It would be wise for Cate Blanchett to keep the morning of January 16 open. The 2014 Academy Awards nominations will be announced that day and she's going to get a Best Actress nod for her work in Woody Allen's A Streetcar Named Desire-ish film, Blue Jasmine.
Jasmine is a good movie, one of Allen's best in years, but the draw here is Blanchett, whose performance takes an off-putting character and makes her surprisingly, um ... not quite on-putting, but riveting, definitely riveting, which is better than any of the myriad forms of putting.
Jasmine (Blanchett) lived in New York and had it all, until her husband (Alec Baldwin) was arrested by the feds for swindling on a massive scale and everything was taken away. Now, she doesn't even have her husband; he stared at his future and then hung himself. So Jasmine reluctantly heads for San Francisco and the home of her sister, Ginger (Sally Hawkins), which is below her station, but given her current circumstances, what's a person to do?
Ginger's life is almost as appalling to Jasmine as her residence. Her current thuggish boyfriend, Chili (Bonny Cannavale) is nearly as vulgar as Ginger's abusive ex-husband, Augie (Andrew Dice Clay), whose nest egg was taken by Jasmine's dead ex.
It's all so demeaning for Jasmine. She's a woman clearly made to hob nob with attractive, wry, intellectual New Yorkers in a Woody Allen movie, and not to be forced to depend on the kindness of ethnic types and the hoi polloi. She's even going to have to find work - and what kind of a job can she hope to get after years of being "trophy wife to a crook?"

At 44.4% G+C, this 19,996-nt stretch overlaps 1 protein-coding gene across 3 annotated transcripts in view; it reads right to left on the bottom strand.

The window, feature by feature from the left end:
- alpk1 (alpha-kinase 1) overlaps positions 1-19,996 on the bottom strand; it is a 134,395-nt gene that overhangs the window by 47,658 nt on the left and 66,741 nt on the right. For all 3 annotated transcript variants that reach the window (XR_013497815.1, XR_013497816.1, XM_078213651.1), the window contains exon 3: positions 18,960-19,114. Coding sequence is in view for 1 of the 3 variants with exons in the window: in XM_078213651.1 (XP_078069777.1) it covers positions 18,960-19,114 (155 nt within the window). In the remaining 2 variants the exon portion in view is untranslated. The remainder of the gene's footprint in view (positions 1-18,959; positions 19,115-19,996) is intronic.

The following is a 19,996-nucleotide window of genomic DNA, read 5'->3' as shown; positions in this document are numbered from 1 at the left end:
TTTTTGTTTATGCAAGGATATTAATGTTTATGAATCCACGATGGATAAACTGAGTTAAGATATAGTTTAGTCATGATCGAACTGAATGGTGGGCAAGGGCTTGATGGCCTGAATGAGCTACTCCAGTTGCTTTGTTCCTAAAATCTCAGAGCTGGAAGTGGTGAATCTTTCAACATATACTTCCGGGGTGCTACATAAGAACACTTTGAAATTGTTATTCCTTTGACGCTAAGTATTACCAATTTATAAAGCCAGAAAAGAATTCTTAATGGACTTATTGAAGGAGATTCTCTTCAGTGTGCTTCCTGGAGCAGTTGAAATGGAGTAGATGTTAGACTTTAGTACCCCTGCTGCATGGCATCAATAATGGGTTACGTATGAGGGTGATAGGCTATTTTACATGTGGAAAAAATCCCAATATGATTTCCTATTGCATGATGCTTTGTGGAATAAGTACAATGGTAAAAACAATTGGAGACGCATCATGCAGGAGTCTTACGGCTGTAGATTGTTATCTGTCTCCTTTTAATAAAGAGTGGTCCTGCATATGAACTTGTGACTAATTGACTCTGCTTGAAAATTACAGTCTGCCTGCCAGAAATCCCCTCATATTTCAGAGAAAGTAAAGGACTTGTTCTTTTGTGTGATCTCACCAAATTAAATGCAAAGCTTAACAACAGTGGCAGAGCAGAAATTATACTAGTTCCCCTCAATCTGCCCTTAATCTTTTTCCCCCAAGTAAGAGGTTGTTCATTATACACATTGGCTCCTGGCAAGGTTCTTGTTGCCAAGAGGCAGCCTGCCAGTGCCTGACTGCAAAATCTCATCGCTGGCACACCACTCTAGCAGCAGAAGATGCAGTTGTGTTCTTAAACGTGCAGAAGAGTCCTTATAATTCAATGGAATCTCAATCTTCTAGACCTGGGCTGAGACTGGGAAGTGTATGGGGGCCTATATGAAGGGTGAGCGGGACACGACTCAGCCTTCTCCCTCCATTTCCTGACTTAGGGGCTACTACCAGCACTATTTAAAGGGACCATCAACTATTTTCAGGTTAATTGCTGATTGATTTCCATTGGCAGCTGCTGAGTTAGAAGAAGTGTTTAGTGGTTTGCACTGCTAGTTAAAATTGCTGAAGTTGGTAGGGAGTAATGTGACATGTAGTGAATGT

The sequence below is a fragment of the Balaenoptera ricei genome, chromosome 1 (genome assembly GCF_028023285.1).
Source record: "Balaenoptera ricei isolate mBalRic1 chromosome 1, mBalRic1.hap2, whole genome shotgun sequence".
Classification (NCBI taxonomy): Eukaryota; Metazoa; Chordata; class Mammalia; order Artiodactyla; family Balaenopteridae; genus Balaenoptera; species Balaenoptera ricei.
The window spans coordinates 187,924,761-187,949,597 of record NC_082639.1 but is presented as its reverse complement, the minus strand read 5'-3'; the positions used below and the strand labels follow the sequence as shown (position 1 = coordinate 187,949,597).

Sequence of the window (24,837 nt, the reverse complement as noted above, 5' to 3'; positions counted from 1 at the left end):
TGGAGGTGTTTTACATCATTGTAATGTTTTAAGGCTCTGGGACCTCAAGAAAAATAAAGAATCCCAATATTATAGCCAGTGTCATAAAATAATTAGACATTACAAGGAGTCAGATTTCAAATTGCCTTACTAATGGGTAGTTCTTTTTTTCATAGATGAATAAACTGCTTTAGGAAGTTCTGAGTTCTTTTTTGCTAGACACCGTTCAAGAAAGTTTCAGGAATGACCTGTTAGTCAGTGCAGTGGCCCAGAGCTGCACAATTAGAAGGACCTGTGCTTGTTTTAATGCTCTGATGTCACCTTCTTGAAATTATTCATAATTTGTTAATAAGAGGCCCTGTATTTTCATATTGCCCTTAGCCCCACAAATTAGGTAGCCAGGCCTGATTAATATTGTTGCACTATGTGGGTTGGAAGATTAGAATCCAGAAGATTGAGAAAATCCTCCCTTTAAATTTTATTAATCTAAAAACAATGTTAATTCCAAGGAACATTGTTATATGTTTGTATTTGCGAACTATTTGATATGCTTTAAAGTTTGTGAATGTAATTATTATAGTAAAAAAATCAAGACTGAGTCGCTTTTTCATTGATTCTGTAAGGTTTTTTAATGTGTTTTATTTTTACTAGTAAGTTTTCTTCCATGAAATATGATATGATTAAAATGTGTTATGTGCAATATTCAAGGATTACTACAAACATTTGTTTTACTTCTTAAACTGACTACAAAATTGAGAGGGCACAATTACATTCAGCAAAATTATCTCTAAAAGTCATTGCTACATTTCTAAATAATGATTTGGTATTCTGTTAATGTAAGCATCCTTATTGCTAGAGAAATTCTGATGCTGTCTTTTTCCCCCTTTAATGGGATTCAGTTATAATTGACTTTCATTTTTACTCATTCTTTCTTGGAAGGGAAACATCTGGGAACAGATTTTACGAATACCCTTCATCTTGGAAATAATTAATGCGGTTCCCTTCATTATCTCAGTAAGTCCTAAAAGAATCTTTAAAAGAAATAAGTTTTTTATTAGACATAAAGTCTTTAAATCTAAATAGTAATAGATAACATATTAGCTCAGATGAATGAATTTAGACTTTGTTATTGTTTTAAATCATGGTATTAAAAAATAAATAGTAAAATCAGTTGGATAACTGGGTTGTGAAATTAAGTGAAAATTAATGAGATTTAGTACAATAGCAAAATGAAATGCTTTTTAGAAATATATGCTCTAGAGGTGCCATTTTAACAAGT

Jasmine is just as condescending as I've made her sound, and she verbalizes her disdain all the time, often talking to strangers or herself when someone she knows isn't handy. So why do these people put up with Jasmine? Why do we put up with her? Because of Cate Blanchett and what she does with the character.
As maddening as Jasmine is, she is clearly wounded and striking out from a fragile state. Further, she is a curiosity - an individual willing to insult you to your face even as you are offering her support. For some of the cast, there is obviously something invigorating about dealing with this aggressive-aggressive personality type from Upper Crustville.
The excellent cast also includes the wonderful Louis C.K., doing his best with a woefully underwritten part, and Peter Sarsgaard, gauzy and pleasantly ruthless as a potential love interest/deus ex machina for Jasmine if only she weren't the person she is.
I don't know why Woody Allen opted to introduce a Blanche DuBois to deal with two Stanley Kowalskis. But the dynamic works, as does this dark, sporadically funny, but mostly sad portrait of somebody we should find too annoying and self-absorbed to be interesting. But we don't and she isn't and thanks for that, Cate.